Longitudinal associations between emotion regulation skills, negative affect, and eating disorder symptoms in a clinical sample of individuals with binge eating.

Eat Behav 2019 01 28;32:69-73. Epub 2018 Dec 28.

University of Minnesota Medical School, Department of Psychiatry, United States of America.

Objective: Although deficits in emotion regulation have been implicated in the maintenance of binge eating, few prospective studies have examined longitudinal associations between emotion regulation and eating disorder symptoms, which are needed to test these theoretical models.

Method: Using a naturalistic design, the current study utilized longitudinal multilevel analyses to examine whether improvements in emotion regulation during treatment are associated with decreased binge eating frequency and eating disorder cognitions in a heterogeneous sample of adults with binge eating (N = 97). Analyses also accounted for between- and within-person differences in negative affect to inform specific targets for intervention.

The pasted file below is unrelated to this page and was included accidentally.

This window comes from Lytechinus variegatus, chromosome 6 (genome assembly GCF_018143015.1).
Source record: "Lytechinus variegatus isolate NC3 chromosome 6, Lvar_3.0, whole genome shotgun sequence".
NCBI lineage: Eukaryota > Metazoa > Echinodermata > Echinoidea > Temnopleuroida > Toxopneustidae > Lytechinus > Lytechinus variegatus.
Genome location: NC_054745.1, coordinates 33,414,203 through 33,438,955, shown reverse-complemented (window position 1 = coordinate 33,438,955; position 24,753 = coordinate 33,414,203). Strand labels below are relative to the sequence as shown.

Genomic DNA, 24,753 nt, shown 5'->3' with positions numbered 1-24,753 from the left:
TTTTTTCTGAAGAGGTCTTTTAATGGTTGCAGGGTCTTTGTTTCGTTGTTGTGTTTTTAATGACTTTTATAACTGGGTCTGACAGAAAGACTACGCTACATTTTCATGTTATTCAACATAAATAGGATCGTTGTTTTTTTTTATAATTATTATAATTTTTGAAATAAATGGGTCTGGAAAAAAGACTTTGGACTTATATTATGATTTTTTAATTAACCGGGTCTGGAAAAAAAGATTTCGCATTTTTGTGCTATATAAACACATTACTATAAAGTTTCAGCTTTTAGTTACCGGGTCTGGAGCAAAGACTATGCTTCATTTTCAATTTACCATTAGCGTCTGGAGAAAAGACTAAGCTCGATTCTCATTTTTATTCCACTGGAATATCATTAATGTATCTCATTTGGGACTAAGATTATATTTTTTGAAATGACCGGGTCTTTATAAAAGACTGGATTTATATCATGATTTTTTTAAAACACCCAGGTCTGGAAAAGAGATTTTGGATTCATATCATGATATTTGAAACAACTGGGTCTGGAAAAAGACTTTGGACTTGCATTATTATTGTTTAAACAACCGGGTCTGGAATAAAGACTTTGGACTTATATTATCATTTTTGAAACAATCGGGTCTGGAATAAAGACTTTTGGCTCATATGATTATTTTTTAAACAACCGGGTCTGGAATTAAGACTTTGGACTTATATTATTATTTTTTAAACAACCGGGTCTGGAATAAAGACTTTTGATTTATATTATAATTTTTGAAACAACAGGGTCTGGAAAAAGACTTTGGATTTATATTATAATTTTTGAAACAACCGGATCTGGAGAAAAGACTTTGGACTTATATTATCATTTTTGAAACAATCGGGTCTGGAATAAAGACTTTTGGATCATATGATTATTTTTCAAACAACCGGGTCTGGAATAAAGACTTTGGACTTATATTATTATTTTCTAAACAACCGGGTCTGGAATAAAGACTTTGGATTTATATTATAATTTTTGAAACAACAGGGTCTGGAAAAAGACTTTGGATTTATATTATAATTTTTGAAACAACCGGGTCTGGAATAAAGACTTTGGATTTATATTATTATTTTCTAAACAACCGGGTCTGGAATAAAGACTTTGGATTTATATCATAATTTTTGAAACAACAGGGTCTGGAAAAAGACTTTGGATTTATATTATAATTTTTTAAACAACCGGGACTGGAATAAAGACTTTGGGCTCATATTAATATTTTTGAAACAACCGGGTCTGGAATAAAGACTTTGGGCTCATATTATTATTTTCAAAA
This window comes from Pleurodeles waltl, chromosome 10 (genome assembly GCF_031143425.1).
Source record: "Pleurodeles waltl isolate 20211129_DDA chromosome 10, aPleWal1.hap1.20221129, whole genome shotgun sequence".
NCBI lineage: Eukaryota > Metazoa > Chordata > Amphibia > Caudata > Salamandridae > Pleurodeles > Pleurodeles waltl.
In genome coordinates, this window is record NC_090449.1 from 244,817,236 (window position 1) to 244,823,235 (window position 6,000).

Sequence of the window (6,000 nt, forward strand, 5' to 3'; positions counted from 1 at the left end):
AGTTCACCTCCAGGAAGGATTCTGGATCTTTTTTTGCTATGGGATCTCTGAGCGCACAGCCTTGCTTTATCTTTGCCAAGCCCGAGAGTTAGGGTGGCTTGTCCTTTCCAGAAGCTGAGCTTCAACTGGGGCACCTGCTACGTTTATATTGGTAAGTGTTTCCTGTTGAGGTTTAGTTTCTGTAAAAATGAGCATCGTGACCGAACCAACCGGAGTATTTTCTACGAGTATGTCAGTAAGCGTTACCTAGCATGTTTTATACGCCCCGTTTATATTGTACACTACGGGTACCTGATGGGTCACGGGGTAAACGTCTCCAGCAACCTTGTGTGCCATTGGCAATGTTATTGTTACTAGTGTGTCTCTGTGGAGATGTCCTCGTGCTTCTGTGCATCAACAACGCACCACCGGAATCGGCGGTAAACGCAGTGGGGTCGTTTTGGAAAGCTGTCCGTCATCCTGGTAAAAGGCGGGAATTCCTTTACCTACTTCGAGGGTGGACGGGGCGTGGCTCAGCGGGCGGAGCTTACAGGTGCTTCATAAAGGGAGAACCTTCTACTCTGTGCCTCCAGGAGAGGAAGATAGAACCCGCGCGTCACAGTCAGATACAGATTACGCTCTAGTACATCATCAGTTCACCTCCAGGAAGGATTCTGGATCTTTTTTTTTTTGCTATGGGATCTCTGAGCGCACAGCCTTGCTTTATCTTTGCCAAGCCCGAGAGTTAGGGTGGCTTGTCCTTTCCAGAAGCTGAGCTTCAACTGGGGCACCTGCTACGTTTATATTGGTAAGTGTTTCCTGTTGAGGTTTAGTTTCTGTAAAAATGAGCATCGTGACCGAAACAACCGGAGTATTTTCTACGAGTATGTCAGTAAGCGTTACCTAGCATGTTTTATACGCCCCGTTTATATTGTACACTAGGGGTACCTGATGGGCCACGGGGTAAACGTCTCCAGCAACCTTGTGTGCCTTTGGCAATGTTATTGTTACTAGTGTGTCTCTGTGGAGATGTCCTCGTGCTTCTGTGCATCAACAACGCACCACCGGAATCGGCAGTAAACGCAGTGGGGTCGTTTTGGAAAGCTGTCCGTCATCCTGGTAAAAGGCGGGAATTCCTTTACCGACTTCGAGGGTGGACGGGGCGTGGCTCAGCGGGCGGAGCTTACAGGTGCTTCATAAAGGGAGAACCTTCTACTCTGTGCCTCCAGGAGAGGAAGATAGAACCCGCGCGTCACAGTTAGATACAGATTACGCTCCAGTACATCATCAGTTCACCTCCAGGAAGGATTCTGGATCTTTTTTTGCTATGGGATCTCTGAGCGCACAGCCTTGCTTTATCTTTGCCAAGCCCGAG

Results: Significant within-person associations between emotion regulation, negative affect, and eating disorder severity support hypotheses that emotion dysregulation and negative affect co-occur with eating disorder psychopathology. Only between-person differences in negative affect demonstrated associations with binge eating frequency over time.

Discussion: Data suggest that momentary interventions targeting negative affect and emotion regulation skills may decrease eating disorder cognitions, but not binge eating frequency, among adults with binge eating.
View Article and Find Full Text PDF

Download full-text PDF

Source
http://dx.doi.org/10.1016/j.eatbeh.2018.12.005DOI Listing
http://www.ncbi.nlm.nih.gov/pmc/articles/PMC7043891PMC
January 2019

Change in eating disorder symptoms following pediatric obesity treatment.

Int J Eat Disord 2019 03 14;52(3):299-303. Epub 2019 Jan 14.